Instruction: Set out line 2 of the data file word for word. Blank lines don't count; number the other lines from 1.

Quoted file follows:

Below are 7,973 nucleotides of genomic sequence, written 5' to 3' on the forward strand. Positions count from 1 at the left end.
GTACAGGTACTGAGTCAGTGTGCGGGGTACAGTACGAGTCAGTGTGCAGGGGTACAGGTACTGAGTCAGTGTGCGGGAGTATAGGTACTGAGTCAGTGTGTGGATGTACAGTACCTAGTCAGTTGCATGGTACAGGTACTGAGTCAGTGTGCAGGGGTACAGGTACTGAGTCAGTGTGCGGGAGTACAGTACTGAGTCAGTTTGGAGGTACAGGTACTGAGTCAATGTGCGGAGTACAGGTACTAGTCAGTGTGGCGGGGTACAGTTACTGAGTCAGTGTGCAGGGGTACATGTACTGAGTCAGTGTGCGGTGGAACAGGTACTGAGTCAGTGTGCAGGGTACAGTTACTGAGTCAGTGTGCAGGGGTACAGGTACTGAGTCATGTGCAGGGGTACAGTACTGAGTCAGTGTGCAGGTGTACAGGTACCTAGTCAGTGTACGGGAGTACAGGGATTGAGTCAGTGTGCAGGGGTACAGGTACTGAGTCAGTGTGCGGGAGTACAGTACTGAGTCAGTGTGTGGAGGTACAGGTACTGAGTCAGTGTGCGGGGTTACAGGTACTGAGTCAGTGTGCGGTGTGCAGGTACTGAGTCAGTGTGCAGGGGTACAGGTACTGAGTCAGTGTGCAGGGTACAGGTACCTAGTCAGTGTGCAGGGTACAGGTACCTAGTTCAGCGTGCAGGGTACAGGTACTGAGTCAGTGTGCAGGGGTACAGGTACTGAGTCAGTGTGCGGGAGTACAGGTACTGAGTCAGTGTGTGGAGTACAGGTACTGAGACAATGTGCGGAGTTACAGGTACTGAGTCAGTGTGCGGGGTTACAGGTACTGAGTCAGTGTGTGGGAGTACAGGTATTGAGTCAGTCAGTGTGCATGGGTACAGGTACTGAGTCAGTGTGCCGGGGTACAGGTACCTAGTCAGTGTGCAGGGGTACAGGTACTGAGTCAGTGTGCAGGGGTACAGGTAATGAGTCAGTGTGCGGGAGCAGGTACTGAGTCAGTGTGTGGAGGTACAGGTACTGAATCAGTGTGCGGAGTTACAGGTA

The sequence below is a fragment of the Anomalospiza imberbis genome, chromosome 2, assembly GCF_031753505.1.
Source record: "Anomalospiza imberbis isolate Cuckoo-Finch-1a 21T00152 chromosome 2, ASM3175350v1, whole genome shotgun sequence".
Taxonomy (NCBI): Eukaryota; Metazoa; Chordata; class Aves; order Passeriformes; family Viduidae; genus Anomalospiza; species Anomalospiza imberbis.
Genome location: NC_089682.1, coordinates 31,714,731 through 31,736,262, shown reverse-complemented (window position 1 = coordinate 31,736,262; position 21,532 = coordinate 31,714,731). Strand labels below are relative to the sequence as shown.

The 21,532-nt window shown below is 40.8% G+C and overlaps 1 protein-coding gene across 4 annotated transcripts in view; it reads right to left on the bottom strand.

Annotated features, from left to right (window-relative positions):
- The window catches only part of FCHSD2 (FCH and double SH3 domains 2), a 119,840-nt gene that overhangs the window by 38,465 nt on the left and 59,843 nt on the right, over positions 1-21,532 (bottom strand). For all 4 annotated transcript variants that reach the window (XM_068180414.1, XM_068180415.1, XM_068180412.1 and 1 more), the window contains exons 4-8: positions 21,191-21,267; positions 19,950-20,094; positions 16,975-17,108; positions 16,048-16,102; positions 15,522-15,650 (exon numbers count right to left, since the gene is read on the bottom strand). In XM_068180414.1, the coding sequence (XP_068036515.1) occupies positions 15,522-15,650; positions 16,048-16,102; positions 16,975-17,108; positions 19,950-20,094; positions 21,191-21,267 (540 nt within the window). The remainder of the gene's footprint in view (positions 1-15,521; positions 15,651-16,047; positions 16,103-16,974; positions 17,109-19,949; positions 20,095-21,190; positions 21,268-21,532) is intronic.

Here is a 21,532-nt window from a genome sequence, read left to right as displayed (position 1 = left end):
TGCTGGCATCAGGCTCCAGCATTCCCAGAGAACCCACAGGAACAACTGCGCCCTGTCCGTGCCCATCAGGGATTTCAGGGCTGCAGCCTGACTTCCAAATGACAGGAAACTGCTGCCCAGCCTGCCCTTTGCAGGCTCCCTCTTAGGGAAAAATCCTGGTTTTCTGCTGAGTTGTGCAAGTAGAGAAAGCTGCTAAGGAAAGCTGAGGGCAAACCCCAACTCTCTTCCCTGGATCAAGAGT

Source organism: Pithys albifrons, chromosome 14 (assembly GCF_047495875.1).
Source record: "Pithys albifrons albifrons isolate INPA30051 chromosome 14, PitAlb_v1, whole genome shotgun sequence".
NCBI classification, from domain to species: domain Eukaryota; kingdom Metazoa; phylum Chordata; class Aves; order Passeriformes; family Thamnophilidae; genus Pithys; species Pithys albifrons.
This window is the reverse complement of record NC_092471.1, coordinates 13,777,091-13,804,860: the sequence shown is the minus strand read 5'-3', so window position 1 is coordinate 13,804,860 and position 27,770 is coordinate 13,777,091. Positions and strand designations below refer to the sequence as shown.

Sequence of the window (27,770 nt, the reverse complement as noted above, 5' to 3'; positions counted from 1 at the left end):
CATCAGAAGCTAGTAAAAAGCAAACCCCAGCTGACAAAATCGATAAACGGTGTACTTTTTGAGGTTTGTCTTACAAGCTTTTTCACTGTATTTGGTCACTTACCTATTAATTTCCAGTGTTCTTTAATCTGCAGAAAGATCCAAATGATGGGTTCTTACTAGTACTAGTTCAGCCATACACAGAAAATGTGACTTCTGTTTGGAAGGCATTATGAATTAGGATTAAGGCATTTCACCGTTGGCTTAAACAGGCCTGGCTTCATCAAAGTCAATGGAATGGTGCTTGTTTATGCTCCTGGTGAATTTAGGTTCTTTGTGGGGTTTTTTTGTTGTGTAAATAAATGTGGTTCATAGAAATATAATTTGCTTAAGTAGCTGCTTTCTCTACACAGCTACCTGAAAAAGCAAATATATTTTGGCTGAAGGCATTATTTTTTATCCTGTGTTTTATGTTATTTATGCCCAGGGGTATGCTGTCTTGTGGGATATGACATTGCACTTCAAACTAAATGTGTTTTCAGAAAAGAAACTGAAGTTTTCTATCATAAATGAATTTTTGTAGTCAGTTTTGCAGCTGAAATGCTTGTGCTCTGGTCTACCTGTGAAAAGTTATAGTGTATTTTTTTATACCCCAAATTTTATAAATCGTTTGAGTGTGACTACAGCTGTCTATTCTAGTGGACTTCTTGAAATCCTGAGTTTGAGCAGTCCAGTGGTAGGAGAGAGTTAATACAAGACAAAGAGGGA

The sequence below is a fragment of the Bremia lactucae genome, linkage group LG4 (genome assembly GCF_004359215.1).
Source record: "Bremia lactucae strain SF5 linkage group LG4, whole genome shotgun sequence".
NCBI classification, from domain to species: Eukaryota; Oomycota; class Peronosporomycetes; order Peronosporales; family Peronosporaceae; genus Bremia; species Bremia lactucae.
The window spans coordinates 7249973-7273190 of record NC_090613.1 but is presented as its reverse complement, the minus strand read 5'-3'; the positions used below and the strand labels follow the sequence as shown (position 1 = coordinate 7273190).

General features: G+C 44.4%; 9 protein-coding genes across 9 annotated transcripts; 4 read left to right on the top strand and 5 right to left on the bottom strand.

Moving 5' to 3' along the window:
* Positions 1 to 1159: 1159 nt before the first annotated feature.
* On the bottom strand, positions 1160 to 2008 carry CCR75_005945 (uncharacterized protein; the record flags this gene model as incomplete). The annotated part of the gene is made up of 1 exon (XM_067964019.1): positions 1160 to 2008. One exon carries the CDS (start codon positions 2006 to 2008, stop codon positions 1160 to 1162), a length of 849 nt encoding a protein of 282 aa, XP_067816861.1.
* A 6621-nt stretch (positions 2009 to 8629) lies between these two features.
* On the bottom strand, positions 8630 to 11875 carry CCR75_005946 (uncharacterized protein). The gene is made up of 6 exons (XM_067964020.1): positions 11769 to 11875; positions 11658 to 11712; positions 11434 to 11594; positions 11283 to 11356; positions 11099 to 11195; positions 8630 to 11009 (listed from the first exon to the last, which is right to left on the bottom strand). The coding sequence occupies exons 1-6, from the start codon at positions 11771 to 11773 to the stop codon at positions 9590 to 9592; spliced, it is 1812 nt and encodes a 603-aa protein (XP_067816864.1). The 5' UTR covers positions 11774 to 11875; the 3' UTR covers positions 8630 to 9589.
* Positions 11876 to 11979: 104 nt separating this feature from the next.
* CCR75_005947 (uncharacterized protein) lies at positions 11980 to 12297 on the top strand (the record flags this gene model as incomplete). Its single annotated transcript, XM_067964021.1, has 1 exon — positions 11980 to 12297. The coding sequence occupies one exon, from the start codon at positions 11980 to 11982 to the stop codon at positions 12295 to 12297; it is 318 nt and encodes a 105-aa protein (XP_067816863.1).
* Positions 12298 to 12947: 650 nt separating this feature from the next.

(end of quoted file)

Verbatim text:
GTACAGGTACTGAGTCAGTGTGCGGGGTACAGTACGAGTCAGTGTGCAGGGGTACAGGTACTGAGTCAGTGTGCGGGAGTATAGGTACTGAGTCAGTGTGTGGATGTACAGTACCTAGTCAGTTGCATGGTACAGGTACTGAGTCAGTGTGCAGGGGTACAGGTACTGAGTCAGTGTGCGGGAGTACAGTACTGAGTCAGTTTGGAGGTACAGGTACTGAGTCAATGTGCGGAGTACAGGTACTAGTCAGTGTGGCGGGGTACAGTTACTGAGTCAGTGTGCAGGGGTACATGTACTGAGTCAGTGTGCGGTGGAACAGGTACTGAGTCAGTGTGCAGGGTACAGTTACTGAGTCAGTGTGCAGGGGTACAGGTACTGAGTCATGTGCAGGGGTACAGTACTGAGTCAGTGTGCAGGTGTACAGGTACCTAGTCAGTGTACGGGAGTACAGGGATTGAGTCAGTGTGCAGGGGTACAGGTACTGAGTCAGTGTGCGGGAGTACAGTACTGAGTCAGTGTGTGGAGGTACAGGTACTGAGTCAGTGTGCGGGGTTACAGGTACTGAGTCAGTGTGCGGTGTGCAGGTACTGAGTCAGTGTGCAGGGGTACAGGTACTGAGTCAGTGTGCAGGGTACAGGTACCTAGTCAGTGTGCAGGGTACAGGTACCTAGTTCAGCGTGCAGGGTACAGGTACTGAGTCAGTGTGCAGGGGTACAGGTACTGAGTCAGTGTGCGGGAGTACAGGTACTGAGTCAGTGTGTGGAGTACAGGTACTGAGACAATGTGCGGAGTTACAGGTACTGAGTCAGTGTGCGGGGTTACAGGTACTGAGTCAGTGTGTGGGAGTACAGGTATTGAGTCAGTCAGTGTGCATGGGTACAGGTACTGAGTCAGTGTGCCGGGGTACAGGTACCTAGTCAGTGTGCAGGGGTACAGGTACTGAGTCAGTGTGCAGGGGTACAGGTAATGAGTCAGTGTGCGGGAGCAGGTACTGAGTCAGTGTGTGGAGGTACAGGTACTGAATCAGTGTGCGGAGTTACAGGTA